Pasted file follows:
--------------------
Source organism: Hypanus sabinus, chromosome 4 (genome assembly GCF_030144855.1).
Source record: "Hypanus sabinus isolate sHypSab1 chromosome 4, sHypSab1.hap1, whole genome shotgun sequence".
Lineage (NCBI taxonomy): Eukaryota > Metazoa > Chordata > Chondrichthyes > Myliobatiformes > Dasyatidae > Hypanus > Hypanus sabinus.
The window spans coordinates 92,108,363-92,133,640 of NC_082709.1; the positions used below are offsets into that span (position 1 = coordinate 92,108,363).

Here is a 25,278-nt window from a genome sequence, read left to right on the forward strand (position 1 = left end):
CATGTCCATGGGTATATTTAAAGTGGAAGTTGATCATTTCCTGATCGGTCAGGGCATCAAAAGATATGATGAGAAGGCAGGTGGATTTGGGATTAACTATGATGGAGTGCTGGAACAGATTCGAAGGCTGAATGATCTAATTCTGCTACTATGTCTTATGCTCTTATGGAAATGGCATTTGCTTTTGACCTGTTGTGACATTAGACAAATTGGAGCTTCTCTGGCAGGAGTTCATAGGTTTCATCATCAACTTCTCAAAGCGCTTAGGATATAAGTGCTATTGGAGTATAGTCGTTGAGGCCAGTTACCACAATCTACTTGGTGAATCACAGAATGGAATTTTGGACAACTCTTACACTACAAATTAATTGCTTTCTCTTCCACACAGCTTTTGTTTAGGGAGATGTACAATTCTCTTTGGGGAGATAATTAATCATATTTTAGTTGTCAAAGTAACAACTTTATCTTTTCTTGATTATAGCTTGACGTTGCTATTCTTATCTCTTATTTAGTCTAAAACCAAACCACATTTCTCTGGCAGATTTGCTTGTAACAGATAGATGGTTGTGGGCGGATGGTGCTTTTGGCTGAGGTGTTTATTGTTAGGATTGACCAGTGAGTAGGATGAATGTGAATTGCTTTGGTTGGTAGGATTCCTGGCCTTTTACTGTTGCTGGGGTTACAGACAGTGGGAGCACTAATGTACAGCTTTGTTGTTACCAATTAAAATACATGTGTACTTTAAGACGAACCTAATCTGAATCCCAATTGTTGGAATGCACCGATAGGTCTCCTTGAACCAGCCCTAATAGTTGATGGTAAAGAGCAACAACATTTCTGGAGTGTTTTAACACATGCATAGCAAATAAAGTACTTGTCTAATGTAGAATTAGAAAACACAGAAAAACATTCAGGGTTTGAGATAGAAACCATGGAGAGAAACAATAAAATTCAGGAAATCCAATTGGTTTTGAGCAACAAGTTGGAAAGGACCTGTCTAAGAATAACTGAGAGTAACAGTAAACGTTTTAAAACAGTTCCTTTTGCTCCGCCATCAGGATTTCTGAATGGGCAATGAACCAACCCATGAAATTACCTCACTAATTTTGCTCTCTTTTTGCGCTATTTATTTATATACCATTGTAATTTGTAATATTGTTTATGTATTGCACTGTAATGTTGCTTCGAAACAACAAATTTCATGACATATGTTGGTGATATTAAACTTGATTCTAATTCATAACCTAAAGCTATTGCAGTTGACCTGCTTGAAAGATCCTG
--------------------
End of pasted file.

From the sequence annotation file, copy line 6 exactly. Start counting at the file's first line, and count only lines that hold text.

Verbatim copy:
CATGTCCATGGGTATATTTAAAGTGGAAGTTGATCATTTCCTGATCGGTCAGGGCATCAAAAGATATGATGAGAAGGCAGGTGGATTTGGGATTAACTATGATGGAGTGCTGGAACAGATTCGAAGGCTGAATGATCTAATTCTGCTACTATGTCTTATGCTCTTATGGAAATGGCATTTGCTTTTGACCTGTTGTGACATTAGACAAATTGGAGCTTCTCTGGCAGGAGTTCATAGGTTTCATCATCAACTTCTCAAAGCGCTTAGGATATAAGTGCTATTGGAGTATAGTCGTTGAGGCCAGTTACCACAATCTACTTGGTGAATCACAGAATGGAATTTTGGACAACTCTTACACTACAAATTAATTGCTTTCTCTTCCACACAGCTTTTGTTTAGGGAGATGTACAATTCTCTTTGGGGAGATAATTAATCATATTTTAGTTGTCAAAGTAACAACTTTATCTTTTCTTGATTATAGCTTGACGTTGCTATTCTTATCTCTTATTTAGTCTAAAACCAAACCACATTTCTCTGGCAGATTTGCTTGTAACAGATAGATGGTTGTGGGCGGATGGTGCTTTTGGCTGAGGTGTTTATTGTTAGGATTGACCAGTGAGTAGGATGAATGTGAATTGCTTTGGTTGGTAGGATTCCTGGCCTTTTACTGTTGCTGGGGTTACAGACAGTGGGAGCACTAATGTACAGCTTTGTTGTTACCAATTAAAATACATGTGTACTTTAAGACGAACCTAATCTGAATCCCAATTGTTGGAATGCACCGATAGGTCTCCTTGAACCAGCCCTAATAGTTGATGGTAAAGAGCAACAACATTTCTGGAGTGTTTTAACACATGCATAGCAAATAAAGTACTTGTCTAATGTAGAATTAGAAAACACAGAAAAACATTCAGGGTTTGAGATAGAAACCATGGAGAGAAACAATAAAATTCAGGAAATCCAATTGGTTTTGAGCAACAAGTTGGAAAGGACCTGTCTAAGAATAACTGAGAGTAACAGTAAACGTTTTAAAACAGTTCCTTTTGCTCCGCCATCAGGATTTCTGAATGGGCAATGAACCAACCCATGAAATTACCTCACTAATTTTGCTCTCTTTTTGCGCTATTTATTTATATACCATTGTAATTTGTAATATTGTTTATGTATTGCACTGTAATGTTGCTTCGAAACAACAAATTTCATGACATATGTTGGTGATATTAAACTTGATTCTAATTCATAACCTAAAGCTATTGCAGTTGACCTGCTTGAAAGATCCTG